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Bamako (AFP) Jan 18, 2013
The Malian army has retaken the central town of Konna which fell to Islamist rebels advancing from the north and sparked French military intervention, the military and a regional security source said Friday.
"We have wrested total control of Konna after inflicting heavy losses on the enemy," an army statement said.
A regional security source and local residents confirmed the claim.
Islamic rebel groups who have controlled northern Mali since April pushed south into government-held territory and seized Konna, about 700 kilometres (400 miles) by road from the capital Bamako, on January 10.
That prompted former colonial ruler France to intervene to stop the rebel advance. Initially the French role was limited to air power, but it has since launched ground offensives.
While the Malian army earlier reported it had regained control of Konna, French Defence Minister Jean-Yves Le Drian said the zone was still in the Islamists' hands.
The area is not accessible to independent observers.
The UN special envoy for the Sahel, Romano Prodi, said the French air and ground intervention in Mali was the only way to stop Islamists creating "a terrorist safe haven in the heart of Africa".
On Thursday, more French troops poured into Mali, boosting their number to 1,400. At full strength the force will reach 2,500 soldiers.
African troops pledged for Mali mission start arriving
The regional bloc Economic Community of West African States (ECOWAS) has pledged to send 3,000 soldiers for the MISMA (International Mission for Support to Mali) in line with a United Nations resolution.
The force will be headed by Nigerian General Shehu Abdulkadir and some 2,000 soldiers are expected in Mali by January 26.
The first contingent of troops pledged by African nations, 40 Togolese soldiers, arrived in Mali on Thursday,
Mali's former colonial ruler France has at this stage a total of 1,400 boots on the ground in Mali, according to the defence ministry in Paris. This will progressively be increased to 2,500 troops.
European Union nations gave their support to France for its military campaign in Mali and offers of military aid, possibly including troops, at emergency talks on the crisis in Brussels on Thursday.
Regional powerhouse Nigeria plans to send a total of 900 troops and a contingent of around 100 soldiers left the country Thursday. A Nigerian technical team, in addition to the Nigerian force commander, are already deployed on the ground.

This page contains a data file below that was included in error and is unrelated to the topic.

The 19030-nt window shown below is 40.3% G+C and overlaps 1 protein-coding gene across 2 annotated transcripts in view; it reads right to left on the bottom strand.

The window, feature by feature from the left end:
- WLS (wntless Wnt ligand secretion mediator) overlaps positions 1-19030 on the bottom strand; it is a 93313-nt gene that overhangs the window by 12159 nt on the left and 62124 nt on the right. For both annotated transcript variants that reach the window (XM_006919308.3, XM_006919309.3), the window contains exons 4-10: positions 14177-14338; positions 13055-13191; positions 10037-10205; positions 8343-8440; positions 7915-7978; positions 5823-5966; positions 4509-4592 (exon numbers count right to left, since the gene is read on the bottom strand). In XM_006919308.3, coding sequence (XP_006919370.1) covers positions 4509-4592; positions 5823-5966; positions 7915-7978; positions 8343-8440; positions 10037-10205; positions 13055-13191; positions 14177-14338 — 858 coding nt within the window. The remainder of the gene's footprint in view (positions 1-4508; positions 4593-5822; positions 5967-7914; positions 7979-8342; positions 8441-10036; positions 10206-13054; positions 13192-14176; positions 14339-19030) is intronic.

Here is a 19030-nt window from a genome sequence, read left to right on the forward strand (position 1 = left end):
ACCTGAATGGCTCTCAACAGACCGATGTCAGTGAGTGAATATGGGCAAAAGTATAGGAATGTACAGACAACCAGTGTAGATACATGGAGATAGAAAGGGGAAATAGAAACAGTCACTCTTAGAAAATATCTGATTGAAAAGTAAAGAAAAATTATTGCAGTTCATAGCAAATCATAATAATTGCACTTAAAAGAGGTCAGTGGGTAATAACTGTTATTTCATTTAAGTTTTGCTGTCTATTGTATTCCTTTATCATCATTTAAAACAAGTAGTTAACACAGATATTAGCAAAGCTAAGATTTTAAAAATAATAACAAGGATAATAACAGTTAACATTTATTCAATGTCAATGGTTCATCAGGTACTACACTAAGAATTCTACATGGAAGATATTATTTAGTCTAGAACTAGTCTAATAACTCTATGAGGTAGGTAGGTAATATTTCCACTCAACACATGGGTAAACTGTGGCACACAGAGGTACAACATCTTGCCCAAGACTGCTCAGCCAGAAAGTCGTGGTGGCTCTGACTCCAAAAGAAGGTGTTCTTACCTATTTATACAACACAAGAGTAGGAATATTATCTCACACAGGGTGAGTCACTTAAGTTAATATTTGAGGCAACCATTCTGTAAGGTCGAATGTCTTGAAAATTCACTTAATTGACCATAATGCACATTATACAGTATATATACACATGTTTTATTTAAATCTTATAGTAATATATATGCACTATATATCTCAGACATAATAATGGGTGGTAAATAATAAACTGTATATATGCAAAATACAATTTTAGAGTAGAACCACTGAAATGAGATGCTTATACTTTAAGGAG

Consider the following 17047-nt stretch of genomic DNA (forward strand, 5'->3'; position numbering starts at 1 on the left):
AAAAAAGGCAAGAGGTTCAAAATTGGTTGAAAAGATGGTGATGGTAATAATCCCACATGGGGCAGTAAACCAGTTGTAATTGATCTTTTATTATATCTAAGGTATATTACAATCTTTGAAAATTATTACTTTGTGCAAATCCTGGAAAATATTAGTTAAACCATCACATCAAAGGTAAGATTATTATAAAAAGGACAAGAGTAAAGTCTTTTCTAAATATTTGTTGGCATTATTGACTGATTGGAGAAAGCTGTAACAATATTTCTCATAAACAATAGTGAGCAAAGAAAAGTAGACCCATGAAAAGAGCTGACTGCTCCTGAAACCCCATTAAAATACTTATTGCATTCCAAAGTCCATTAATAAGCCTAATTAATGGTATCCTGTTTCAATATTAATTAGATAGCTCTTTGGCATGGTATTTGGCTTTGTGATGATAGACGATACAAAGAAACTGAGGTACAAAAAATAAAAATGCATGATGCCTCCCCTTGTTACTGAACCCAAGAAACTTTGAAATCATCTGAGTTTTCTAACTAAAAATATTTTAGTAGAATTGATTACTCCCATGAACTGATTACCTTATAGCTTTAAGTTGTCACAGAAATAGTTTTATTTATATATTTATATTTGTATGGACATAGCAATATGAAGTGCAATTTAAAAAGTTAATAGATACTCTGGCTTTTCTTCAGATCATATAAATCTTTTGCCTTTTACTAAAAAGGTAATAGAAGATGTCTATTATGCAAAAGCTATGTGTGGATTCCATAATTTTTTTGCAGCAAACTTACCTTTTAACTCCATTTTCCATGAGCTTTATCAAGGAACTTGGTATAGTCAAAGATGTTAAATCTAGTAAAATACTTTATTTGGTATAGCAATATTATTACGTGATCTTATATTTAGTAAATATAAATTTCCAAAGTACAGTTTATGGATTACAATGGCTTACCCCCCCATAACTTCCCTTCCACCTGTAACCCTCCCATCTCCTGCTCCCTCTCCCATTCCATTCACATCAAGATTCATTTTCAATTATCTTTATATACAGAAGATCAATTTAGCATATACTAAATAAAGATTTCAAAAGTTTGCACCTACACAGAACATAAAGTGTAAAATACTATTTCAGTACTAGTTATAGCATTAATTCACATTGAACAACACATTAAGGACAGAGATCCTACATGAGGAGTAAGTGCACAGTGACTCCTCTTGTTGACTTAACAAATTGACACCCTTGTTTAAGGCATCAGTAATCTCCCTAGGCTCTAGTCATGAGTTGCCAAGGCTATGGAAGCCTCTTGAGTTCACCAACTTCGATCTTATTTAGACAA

Chad, which is not an ECOWAS member, has promised 2,000 soldiers and Togo a total of 540 men. The rest are due to come by the end of the week.
Niger, Senegal and Burkina Faso have promised 500 soldiers each, Benin has said it will deploy 300 men, Guinea will put 150 boots on the ground and Ghana 120.
US to provide transport planes to French forces in Mali
"We've agreed to help the French with airlift. And we're now working out the details," a defense official, who spoke on condition of anonymity, told AFP.
However, there was still no final approval on a request from Paris to help refuel French warplanes with American tanker aircraft, he and another defense official said.
The US government had already agreed to bolster intelligence sharing to assist the French, including information from surveillance drones and spy satellites, officials said.
US Secretary of State Hillary Clinton confirmed the move to put intelligence resources and transport planes at the disposal of French troops.
"We are supporting the French operation in Mali with intelligence and airlift," she said in Washington after meeting Somali President Hassan Sheikh Mohamud.
The American transport planes would likely be used to ferry French tanks, armored vehicles and other heavy equipment.
The United States has a vast fleet of military transport planes at a network of bases in Europe and elsewhere, along with refueling tankers, which are in increasingly short supply in France and other NATO countries.
Since the French launched its armed intervention last week against advancing Islamist fighters in Mali, President Barack Obama's administration has hesitated to give a green light to logistical support, partly due to a policy dilemma.
Since Malian military officers staged a coup last March, the US administration had suspended any direct aid to the new leadership until democracy was fully restored.
US Defense Secretary Leon Panetta referred to legal considerations when he was asked by reporters about Washington's deliberations on delivering assistance to the French.
"One thing I've learned is every time I turn around, I face a group of lawyers. And it's no different now," Panetta said Wednesday during a visit to Rome.
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